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Analysis and Occurrence of Personal Care Products in Biota Samples

  • Pablo Gago-FerreroEmail author
  • M. Silvia Díaz-Cruz
  • Damià Barceló
Chapter
Part of the The Handbook of Environmental Chemistry book series (HEC, volume 36)

Abstract

Personal care products (PCPs) constitute a large group of emerging environmental pollutants, potentially hazardous compounds that have been receiving steadily growing attention over the last decade. Because of the lipophilic properties of these substances, it is expected that they can reach and accumulate in tissues of aquatic organisms in different trophic levels. Their continuous environmental input may lead to a high long-term concentration and promote continual but unnoticed adverse effects on aquatic and terrestrial organisms.

This chapter summarizes the developed analytical procedures for the analysis of four important different families of PCPs: UV filters, synthetic musk fragrances, antimicrobials, and parabens. Sampling extraction and preparation, instrumental analysis, and method performance have been considered and discussed. The present work also summarizes the available data on the presence of these substances in biota samples, providing ranges of concentration for the different compounds in the species that have been evaluated in each study.

Keywords

Analysis Antimicrobials Biota Fragrances Occurrence Parabens Personal care products UV filters 

Abbreviations

2AMK

2-Amino musk ketone

2AMX

2-Amino musk xylene

3BC

3-Benzylidene camphor

4AMX

4-Amino musk xylene

4DHB

4-Dihydroxybenzophenone

4MBC

4-Methylbenzylidene camphor

ACN

Acetonitrile

ADBI

Celestolide

AHMI

Phantolide

AHTN

Tonalide

APCI

Atmospheric pressure chemical ionization

APPI

Atmospheric pressure photoionization

ATII

Traseolide

BCF

Bioaccumulation factor

BeP

Benzyl paraben

BM-DBM

Butyl methoxydibenzoylmethane

BP1

Benzophenone-1

BP2

Benzophenone-2

BP3

Benzophenone-3

BP4

Benzophenone-4

BuP

Butyl paraben

CI

Chemical ionization

d.w.

Dry weight

DCM

Dichloromethane

dSPE

Dispersive solid-phase extraction

ECD

Electron capture detector

EHMC

Ethylhexyl methoxycinnamate

EI

Electron impact

ESI

Electrospray ionization

EtAc

Ethyl acetate

EtP

Ethyl paraben

Et-PABA

Ethylhexyl PABA

f.w.

Fresh weight

GC

Gas chromatography

GC-FID

Gas chromatography with a flame ionization detector

GC–MS

Gas chromatography coupled to mass spectrometry

GC–MS/MS

Gas chromatography coupled to tandem mass spectrometry

GC–NCI-MS

Gas chromatography coupled to negative chemical ionization mass spectrometry

GPC

Gel permeation chromatography

HHCB

Galaxolide

HMS

Homosalate

IAMC

Isoamyl p-methoxycinnamate

IDM

Isopropyl dibenzoylmethane

l.w.

Lipid weight

LC

Liquid chromatography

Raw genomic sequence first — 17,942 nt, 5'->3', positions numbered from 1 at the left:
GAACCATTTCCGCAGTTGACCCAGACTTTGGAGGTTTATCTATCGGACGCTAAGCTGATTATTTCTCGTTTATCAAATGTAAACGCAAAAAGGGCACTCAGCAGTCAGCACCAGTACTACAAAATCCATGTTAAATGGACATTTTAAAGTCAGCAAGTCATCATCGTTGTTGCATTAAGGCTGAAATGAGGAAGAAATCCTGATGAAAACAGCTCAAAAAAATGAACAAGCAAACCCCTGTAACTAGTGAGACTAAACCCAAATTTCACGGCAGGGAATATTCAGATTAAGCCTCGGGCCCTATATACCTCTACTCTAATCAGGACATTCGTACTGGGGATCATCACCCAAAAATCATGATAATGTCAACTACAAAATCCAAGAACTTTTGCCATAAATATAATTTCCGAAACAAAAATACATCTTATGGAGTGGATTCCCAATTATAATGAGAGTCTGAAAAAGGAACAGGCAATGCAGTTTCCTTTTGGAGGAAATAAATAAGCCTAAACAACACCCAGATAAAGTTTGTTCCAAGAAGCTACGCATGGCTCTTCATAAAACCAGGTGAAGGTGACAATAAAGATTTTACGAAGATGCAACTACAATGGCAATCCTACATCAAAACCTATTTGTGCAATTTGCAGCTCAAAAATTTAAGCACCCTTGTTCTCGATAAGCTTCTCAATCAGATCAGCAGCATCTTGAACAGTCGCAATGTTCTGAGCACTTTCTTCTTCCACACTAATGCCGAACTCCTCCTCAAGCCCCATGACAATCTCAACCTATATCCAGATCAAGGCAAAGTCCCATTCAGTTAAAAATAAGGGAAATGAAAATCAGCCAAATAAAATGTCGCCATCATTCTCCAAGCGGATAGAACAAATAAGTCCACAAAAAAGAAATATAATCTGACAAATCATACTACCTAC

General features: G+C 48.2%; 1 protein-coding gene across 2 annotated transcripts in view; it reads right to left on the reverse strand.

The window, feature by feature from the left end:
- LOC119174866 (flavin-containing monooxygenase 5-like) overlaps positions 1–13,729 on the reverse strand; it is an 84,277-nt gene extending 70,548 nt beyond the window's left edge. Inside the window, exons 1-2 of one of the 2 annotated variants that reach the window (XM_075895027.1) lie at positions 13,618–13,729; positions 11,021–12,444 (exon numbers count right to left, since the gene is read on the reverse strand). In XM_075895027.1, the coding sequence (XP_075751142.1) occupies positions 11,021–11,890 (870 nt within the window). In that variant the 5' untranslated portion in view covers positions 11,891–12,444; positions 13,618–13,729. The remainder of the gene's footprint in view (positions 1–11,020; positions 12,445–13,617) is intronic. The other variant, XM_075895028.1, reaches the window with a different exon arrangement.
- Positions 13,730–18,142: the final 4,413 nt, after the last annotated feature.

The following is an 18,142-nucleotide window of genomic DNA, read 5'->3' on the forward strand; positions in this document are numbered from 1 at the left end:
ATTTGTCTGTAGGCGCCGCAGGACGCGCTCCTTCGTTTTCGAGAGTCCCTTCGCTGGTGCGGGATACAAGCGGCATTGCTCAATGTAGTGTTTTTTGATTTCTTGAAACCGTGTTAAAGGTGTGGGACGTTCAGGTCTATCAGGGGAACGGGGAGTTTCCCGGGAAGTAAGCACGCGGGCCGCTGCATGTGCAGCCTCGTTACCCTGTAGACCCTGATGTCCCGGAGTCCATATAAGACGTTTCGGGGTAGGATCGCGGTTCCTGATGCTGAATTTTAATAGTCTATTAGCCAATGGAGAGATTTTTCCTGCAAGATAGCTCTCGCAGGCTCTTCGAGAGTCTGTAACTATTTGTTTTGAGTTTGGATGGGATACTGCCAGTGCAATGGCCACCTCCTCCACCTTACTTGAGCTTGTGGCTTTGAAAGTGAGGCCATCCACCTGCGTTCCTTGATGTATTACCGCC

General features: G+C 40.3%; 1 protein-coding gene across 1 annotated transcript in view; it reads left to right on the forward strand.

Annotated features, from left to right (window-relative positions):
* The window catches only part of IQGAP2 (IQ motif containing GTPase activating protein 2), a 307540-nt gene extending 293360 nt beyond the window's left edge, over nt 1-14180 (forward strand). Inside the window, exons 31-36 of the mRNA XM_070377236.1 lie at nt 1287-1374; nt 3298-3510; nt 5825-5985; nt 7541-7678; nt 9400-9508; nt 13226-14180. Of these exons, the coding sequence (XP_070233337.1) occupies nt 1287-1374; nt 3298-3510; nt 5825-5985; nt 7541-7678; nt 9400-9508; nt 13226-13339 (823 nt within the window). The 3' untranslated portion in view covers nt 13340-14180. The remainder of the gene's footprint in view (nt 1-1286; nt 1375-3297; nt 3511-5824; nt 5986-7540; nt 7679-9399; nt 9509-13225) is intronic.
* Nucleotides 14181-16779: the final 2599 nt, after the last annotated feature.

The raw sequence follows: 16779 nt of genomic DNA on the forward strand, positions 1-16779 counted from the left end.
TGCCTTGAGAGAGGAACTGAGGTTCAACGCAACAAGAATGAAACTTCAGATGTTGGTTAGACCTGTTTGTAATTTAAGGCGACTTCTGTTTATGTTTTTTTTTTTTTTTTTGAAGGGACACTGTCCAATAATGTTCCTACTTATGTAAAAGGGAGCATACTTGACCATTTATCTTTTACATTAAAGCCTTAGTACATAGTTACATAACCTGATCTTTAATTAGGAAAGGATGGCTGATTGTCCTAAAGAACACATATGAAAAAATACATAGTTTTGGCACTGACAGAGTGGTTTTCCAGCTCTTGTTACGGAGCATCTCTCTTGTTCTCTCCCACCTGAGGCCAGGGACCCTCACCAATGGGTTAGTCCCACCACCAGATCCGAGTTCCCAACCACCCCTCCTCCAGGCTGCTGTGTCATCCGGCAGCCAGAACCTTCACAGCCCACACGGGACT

LC–MS

Liquid chromatography coupled to mass spectrometry

LC–MS/MS

Liquid chromatography coupled to tandem mass spectrometry

MA

Musk ambrette

MAE

Microwave-assisted extraction

MeOH

Methanol

MeP

Methyl paraben

MK

Musk ketone

MLOD

Method limit of detection

MM

Musk moskene

MSPD

Matrix solid-phase dispersion

MSTFA

N-methyl-N-(trimethylsilyl)trifluoroacetamide

MT

Musk tibetene

MTBE

Methyl tert-butyl ether

MTCS

Methyl-triclosan

MX

Musk xylene

OC

Octocrylene

OD-PABA

Ethylhexyl dimethyl PABA

OT

Octyl triazone

PCP

Personal care products

PLE

Pressurized liquid extraction

PrP

Propyl paraben

QuEChERS

Quick, easy, cheap, effective, rugged, and safe

RP-HPLC

Reversed-phase high-performance liquid chromatography

SIM

Selected ion monitoring

SRM

Selected reaction monitoring

TCC

Triclocarban

TCS

Triclosan

UHPLC

Ultrahigh performance liquid chromatography

UV-F

UV filters

WWTP

Wastewater treatment plant

Notes

Acknowledgments

Authors acknowledge the Spanish Ministry of Economy and Competitiveness, project SCARCE (Consolider Ingenio 2010 CSD2009-00065), and the Generalitat de Catalunya (Water and Soil Quality Research Group 2014 SGR 418).

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Copyright information

© Springer-Verlag Berlin Heidelberg 2014

Authors and Affiliations

  • Pablo Gago-Ferrero
    • 1
    • 2
    Email author
  • M. Silvia Díaz-Cruz
    • 1
  • Damià Barceló
    • 1
    • 3
  1. 1.Department of Environmental ChemistryInstitute of Environmental Assessment and Water Research (IDAEA), Spanish Council for Scientific Research (CSIC)BarcelonaSpain
  2. 2.Laboratory of Analytical Chemistry, Department of ChemistryNational and Kapodistrian University of AthensAthensGreece
  3. 3.Catalan Institute for Water Research (ICRA)Parc Científic i Tecnològic de la Universitat de Girona. C/ Emili GrahitGironaSpain

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